Rachel 27:17 Did you find that 3d printer was huge learning curve, like I didn't want to throw the thing out the window or catch on pretty quickly to it.
Preston 27:26 I did not catch on very quickly. Like, I guess there's something in the settings that you have to really tweak. Now mine's a resin printer. So it's supposed to come straight out of the box calibrated and all that, and it does a great job. And I think it's mainly my fault in the design part. Because I haven't The only thing I've printed that was that someone else had made was the sample print that came with the printer.
Other than that, I've created everything in tinkercad. But some of my details don't show up very well like it, it stops printing, and I lose some of the thing that took me hours to make. And I'm like, darn some of that's gone. So, you know, I know there's some adjustments and some configurations that I have to make in there. But yeah, it's a huge learning curve. And it's one of those things if I sat down and really took, you know, a day or two to really play with these things. And the other problem is it takes so long to do a print if you screw something up on the cricket you know what's a cricket take to the cut its thing out maybe five minutes, 10 minutes. 3d print can take hours.
it can be a pain that a good example of that is the bass that I made for the column just last week. And I'm everyone's gonna think it looks good now until I say what it originally looked like. But I had two more bands around the top of the base, and those didn't print. So only half of one band printed. So I ended up having to close enough. I'm not sure it was it would have been the last piece to print. So it should have just kept going. But I guess the exposure rate just stopped. I'm not really sure why but I ended up carving off that half of a band that it gave me and just use my Dremel and went around it and filed it down and it it looks good now but I would have preferred it with two more bands. But I ended up filling it in with with wood filler. And you know, I ended up just making it by hand. And that's part of why I make stuff by hand because every time I try to do something else and like take something I think is gonna be the easy route. I end up having to make half of it. Like I might as well have just started this, you know,
Rachel 29:50 what I love about miniatures is you get a little bit of everything. You're a painter, you are a carpenter, you know, like woodworker you. It's just there's so many many aspects that go into creating one little scene, which is so cool. What would you think is your most favorite? Do you like working the wood aspects? Maybe not so much a 3d printer? Do you like do you do anything with clay? Really?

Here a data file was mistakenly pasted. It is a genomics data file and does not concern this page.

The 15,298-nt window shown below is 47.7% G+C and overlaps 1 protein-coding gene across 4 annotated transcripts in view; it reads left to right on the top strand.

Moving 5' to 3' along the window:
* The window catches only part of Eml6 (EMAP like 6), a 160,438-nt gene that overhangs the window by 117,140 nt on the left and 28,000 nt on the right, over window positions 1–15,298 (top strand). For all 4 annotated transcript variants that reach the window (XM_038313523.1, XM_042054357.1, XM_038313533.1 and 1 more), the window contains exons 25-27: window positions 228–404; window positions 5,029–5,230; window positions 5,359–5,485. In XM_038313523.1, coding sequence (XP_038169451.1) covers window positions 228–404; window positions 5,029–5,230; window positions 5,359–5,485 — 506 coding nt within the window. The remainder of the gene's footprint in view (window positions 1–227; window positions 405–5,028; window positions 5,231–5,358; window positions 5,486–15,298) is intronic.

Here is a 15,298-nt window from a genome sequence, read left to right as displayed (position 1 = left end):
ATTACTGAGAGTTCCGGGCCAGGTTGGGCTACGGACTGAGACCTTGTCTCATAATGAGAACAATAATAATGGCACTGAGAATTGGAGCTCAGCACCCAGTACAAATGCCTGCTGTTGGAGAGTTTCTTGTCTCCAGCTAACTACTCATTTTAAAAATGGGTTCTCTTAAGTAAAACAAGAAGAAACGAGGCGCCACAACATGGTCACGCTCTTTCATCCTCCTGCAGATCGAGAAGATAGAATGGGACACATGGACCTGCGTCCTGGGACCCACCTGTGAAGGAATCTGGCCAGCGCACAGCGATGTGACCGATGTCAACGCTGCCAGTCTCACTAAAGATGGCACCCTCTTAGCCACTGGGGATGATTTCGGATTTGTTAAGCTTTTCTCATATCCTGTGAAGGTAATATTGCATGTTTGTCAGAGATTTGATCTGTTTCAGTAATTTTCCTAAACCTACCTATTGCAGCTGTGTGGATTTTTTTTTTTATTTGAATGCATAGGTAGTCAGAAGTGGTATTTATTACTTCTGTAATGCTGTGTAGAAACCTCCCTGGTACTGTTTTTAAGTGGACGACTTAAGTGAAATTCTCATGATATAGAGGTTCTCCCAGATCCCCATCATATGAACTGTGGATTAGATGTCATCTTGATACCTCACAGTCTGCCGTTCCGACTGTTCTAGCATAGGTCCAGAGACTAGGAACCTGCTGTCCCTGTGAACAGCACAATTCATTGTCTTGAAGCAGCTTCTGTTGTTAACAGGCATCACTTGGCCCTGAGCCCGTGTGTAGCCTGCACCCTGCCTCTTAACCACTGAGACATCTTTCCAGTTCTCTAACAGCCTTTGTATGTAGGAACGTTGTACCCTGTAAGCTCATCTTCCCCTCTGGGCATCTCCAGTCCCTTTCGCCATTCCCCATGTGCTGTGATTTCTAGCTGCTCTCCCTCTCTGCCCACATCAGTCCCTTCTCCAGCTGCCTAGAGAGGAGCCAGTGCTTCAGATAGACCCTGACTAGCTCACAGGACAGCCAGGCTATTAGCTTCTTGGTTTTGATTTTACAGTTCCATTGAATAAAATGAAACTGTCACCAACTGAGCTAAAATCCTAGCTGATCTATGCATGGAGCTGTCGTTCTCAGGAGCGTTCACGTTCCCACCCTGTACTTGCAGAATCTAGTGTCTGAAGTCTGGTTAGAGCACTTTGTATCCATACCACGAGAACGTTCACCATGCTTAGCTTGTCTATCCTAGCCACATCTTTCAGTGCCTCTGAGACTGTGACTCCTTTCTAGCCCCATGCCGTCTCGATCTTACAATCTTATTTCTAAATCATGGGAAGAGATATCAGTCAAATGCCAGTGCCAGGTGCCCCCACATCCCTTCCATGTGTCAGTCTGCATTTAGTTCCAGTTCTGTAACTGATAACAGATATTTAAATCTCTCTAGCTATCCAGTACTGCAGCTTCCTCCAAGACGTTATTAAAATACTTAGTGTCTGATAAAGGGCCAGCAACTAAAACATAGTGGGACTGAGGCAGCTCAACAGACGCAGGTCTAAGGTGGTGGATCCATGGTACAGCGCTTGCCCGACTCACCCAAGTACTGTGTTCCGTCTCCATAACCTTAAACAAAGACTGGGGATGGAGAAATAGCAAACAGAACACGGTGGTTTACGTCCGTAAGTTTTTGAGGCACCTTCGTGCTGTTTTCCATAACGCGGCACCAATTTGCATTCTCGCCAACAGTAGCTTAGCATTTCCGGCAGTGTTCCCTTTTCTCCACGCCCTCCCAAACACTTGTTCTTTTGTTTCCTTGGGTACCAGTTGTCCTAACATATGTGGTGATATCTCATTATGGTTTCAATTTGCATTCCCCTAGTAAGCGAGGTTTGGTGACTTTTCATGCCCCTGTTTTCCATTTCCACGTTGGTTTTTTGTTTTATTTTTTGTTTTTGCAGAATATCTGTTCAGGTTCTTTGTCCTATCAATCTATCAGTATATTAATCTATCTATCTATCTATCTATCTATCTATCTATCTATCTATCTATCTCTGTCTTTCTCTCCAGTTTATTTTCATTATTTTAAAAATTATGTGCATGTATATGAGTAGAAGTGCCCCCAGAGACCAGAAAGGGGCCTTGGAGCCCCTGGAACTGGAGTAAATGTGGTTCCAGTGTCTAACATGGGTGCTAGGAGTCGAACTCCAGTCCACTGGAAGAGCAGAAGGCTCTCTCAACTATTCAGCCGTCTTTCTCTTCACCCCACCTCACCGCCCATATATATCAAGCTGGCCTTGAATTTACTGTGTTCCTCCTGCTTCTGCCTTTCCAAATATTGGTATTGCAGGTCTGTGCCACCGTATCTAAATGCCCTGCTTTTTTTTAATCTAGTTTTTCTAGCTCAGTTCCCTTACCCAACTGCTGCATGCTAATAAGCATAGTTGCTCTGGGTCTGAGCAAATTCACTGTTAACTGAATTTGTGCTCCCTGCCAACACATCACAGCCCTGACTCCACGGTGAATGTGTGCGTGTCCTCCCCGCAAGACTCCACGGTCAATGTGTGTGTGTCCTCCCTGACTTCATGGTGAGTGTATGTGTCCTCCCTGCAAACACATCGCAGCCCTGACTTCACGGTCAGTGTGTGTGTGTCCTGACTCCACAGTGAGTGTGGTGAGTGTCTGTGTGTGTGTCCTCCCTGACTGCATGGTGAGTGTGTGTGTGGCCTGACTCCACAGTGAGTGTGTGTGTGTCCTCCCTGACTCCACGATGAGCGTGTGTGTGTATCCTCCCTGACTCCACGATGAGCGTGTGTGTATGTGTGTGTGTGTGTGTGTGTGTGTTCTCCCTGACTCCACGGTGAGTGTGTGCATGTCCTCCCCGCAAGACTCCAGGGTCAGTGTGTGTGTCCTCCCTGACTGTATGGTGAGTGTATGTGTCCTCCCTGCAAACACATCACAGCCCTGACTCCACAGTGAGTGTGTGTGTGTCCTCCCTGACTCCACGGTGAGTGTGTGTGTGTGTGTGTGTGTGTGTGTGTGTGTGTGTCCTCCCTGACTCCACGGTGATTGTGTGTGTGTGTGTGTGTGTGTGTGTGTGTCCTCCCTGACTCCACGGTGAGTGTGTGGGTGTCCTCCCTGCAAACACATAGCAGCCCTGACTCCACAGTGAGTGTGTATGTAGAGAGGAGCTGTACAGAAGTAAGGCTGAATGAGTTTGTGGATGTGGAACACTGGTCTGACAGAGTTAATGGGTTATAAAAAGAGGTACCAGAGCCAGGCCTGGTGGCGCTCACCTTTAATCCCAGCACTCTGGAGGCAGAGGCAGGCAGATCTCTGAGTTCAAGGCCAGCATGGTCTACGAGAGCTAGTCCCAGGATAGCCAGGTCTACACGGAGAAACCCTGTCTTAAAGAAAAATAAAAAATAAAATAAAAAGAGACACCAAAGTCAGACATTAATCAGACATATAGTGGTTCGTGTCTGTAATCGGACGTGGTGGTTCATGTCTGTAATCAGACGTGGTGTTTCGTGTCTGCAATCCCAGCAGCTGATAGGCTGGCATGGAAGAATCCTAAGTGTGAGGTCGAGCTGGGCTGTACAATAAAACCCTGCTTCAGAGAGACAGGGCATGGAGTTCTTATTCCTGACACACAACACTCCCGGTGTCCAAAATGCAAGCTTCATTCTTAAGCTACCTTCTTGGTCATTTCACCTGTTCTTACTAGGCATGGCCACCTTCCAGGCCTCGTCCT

Preston 30:13 some of the smaller, like the vase and the truly that I've got next to the fireplace. All of that was sculpted out of clay. I've done a couple of bear clocks. If you remember, there's one episode where they go on the Antiques Roadshow. And then the dad brings a bear clock to have it appraised. And the boys are embarrassed until they find out it's worth a lot of money, which I actually have the original bear clock from the show in my private collection. So I sculpted based on that. And I used to sell those on on Etsy for a while I've got a little Etsy store where I sell things from time to time, and I carved the bear clock out of clay. So I've used used a little bit. I really enjoyed doing the small paintings. I wish there were more of those to do. And sometimes look at some of the ones that I did, and how early on in the project that was. And I'm just like, How the heck did you even do that? I couldn't even read. Did you even read you what you did? Was it like Beginner's luck? yourself lay right? Like that. I even sit down and redo that if somebody was like, hey, I want to buy that exact little tiny picture. I'm like, I don't even know if I could replicate. It was just like Beginner's Luck each time, you know,
Preston 31:41 well, you know, it can be, um, if you use what's available on the market. So I was really unfamiliar with the little miniature dollhouse plug in deals and those tiny, tiny wires that are infinite hairs you're trying to connect. And so I bought the kit because I just wanted to learn so I bought the the kit and the wire and some lights and different things. And I pieced it together and it worked and it was a huge pain in the butt to use to me. So I just went back to just standard wire and those some of some of mine have the clamshell batteries with the watch batteries on it with an on off toggle switch. But I mainly wanted to wear it myself because I couldn't stand the tiny tiny wires. Now for me what I ended up doing that makes it easier. And I still use that now that I learned the trick. I don't know how everybody else does it. But I'll split this the two pieces into the positive and negative wires. And then I'll just use a flame to burn back that plastic. Because that was the hardest part I was trying to strip the layered and with a blade or typical wire cutter muscle forget about it is to fine. It's not going to work. So I burn back. And that works great for me. You've never tried to tape. No, like the paper. I don't have the patience. I don't think for the tape like number one. Stick. That's the first thing I hate things that are supposed to stick that don't stick. Like you put a piece of tape down and keeps curling up. You're like that's you got one job to do. And it's to stick in not doing that. So I can never use the tape before I was afraid I'd get everything stuck and work in in the right order. And then I'd flip that switch and nothing would happen. And I would just be like you with a 3d printer. Just like chuck it like I'm done.